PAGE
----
Independent retail: thriving post-crisis
Throughout the lockdown, many of the nation’s independent retailers have not only survived but thrived. To kick off our Fashion Together content programme, Kirsty McGregor, editor at Drapers, sat down with Lisa Aynsley, owner of Hotspur 1364 in Northumberland, Sarah Murray, owner of Jane Davidson in Edinburgh and Azeem Ansari, co-founder of Oxford-based Burrows and Hare, to discuss the ways in which the lockdown has shaped a new normal for their businesses.
Overcoming the shock
The Covid-19 pandemic turned the world, and businesses, upside down overnight. However, for Hotspur 1364, the business took a hit before the UK’s lockdown. With many of their suppliers based in China, the pandemic affected business for Hotspur 1364 as early as January, but Lisa admitted that her concern then was around keeping stock levels up and not around having to lockdown the business entirely.
For Sarah, it was a trip to Paris Fashion Week in March that started to spark concern. She told the panel that everything felt very odd, and with many buyers flying in from Milan, where Covid-19 was already more serious, it all started to feel a bit closer to home. For Sarah and the Jane Davidson team, everything happened very quickly from mid-March onwards.
The power of online
Each of our panellists noted the importance of online retail and social media for their lockdown success and have embraced this new way of selling as a more permanent part of their mix. Hotspur 1364 saw a massive 900% uplift in online sales, doubling their 2019 online sales in just 11 weeks.
For Jane Davidson, the story is similar with a shift from an 80:20 instore to online ratio to a more even split since reopening. Sarah, who also works with online retailer Atterley.com, told us that the site experienced a 220% uplift during the lockdown.
For Burrows and Hare, the experience has been a bumpy one. Azeem told the panel that in the weeks leading up to the lockdown, sales petered out completely, before spiking during the lockdown itself. And, like Jane Davidson, whilst online sales are down again since reopening, they’re still present.
Flipping it on its head, Covid-19 has also necessitated online development for all of these businesses. In fact, Sarah told the panel, “Covid has catapulted my business ahead 5 years in terms of the online shop, social media selling and marketing, and I’m pleased that it’s really helped us to swim, not sink”.
Connections and collaborations
Social media lends itself to facilitating connections with customers, suppliers and other businesses alike. Changing tack, from selling to simply communicating, was crucial for our panellists’ success.
For Lisa and the Hotspur 1364 team, the key was in creating lifestyle content that customers could really engage with. From collaborating with local chefs and gyms to provide social media tutorials to getting Lisa herself in front of the camera, customers appreciated the authenticity and relatability that their content provided.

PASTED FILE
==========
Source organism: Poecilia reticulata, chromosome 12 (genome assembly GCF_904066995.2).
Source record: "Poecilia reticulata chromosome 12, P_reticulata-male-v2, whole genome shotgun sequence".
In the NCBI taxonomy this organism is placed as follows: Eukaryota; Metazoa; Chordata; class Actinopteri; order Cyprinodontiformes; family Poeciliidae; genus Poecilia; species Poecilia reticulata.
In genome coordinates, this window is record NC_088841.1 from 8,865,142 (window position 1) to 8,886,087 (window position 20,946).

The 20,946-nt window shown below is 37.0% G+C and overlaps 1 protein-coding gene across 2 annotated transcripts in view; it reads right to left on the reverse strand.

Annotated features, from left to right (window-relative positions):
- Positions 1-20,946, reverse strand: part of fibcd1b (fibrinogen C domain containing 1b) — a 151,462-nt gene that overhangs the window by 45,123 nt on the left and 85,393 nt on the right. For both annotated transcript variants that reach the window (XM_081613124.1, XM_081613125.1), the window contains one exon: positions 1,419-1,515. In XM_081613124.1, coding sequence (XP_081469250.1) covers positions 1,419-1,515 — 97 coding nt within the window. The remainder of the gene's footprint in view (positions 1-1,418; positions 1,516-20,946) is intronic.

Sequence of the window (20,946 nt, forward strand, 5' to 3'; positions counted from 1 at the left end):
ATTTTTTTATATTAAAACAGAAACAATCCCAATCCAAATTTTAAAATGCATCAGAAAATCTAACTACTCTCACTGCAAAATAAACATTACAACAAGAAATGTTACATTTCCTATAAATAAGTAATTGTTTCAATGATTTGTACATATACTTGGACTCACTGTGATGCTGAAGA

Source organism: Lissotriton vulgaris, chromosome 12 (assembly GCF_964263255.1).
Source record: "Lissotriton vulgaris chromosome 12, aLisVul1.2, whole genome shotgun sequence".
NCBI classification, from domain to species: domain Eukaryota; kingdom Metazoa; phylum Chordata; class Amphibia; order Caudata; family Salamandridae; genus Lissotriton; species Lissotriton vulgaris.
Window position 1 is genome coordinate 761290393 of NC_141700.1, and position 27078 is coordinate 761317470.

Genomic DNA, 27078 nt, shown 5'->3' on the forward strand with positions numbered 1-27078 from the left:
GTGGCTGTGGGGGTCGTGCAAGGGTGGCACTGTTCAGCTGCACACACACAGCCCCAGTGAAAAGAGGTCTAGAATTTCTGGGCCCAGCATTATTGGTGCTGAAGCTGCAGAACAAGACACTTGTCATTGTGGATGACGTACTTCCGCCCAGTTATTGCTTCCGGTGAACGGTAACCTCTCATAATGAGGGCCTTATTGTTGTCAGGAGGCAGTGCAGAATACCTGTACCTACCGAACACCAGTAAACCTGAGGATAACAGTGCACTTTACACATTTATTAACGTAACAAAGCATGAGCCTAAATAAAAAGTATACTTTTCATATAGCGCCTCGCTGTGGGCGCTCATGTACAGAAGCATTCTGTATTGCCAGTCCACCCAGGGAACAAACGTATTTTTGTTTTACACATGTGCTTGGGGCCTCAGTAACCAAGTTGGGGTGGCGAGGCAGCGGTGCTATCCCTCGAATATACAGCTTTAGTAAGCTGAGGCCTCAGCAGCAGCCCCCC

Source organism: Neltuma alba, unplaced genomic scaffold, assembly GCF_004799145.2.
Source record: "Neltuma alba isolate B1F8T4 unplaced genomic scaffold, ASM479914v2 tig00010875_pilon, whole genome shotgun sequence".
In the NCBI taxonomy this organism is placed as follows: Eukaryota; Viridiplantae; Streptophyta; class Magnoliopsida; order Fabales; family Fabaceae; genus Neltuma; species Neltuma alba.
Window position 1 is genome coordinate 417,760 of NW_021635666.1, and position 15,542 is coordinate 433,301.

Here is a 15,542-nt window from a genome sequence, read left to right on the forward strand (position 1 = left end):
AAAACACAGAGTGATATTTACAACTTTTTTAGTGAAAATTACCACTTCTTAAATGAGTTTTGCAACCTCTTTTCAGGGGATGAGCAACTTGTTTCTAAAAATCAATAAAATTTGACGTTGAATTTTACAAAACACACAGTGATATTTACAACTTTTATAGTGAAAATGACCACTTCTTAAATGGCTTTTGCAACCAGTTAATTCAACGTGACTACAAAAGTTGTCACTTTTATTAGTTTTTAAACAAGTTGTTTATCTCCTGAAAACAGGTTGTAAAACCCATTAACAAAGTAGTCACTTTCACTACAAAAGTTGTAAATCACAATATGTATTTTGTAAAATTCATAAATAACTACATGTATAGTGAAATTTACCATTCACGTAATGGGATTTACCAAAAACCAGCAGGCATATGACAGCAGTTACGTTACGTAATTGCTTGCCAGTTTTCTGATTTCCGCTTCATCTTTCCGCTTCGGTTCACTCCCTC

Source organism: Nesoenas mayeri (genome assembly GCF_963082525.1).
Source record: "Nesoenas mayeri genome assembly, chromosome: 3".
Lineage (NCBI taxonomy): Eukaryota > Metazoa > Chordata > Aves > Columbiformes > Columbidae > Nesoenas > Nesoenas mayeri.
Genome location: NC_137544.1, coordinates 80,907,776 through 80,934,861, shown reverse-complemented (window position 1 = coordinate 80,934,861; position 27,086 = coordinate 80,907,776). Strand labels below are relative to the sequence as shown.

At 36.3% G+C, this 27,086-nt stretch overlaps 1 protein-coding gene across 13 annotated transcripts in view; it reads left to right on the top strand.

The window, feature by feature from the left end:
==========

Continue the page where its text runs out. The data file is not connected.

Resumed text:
Similarly, the Jane Davidson approach was all about providing some useful and fun content for audiences to get on board with. Sarah was determined to keep her customers’ online experience as similar to that of the instore experience as possible. This meant video styling sessions and how to’s, as well as styling tips on order confirmations to help customers make the most out of their new pieces. Sarah told the panel, “I felt strongly that people would remember the businesses that they connected with during lockdown. Even now, people say ‘I loved your content during lockdown’; it was really important to them.”
In fact, online and social media selling is now the most important channel for Jane Davidson; “online sales used to be the icing on the cake and now they’re my bread and butter.”
As moderator Kirsty put it, “during the lockdown, it was about going back to the basics with marketing. It was all about showing what your values are and letting people see you.”
The spirit of collaboration hasn’t dwindled since shops reopened though. For Azeem, the focus has been on driving footfall by rekindling those instore experiences that make shopping at Burrows and Hare so memorable for customers. Their latest collaboration was with a local coffee roaster who offered fresh coffee on the shop floor for customers; a simple, yet effective collaboration. Azeem said, “footfall still is not as good as it used to be, so we have to work a little harder. That’s why we’re trying to work a lot with other local brands and businesses; if it helps us, it helps them and vice versa.”
Equally, for Lisa and the Hotspur 1364 team staying connected with local businesses and local authorities has been crucial both since reopening and during the lockdown. Lisa told the panel, “we started a local business group chat in March when customers disappeared. It started with support for each other on social media and online and transformed into sharing information and that’s kept going”.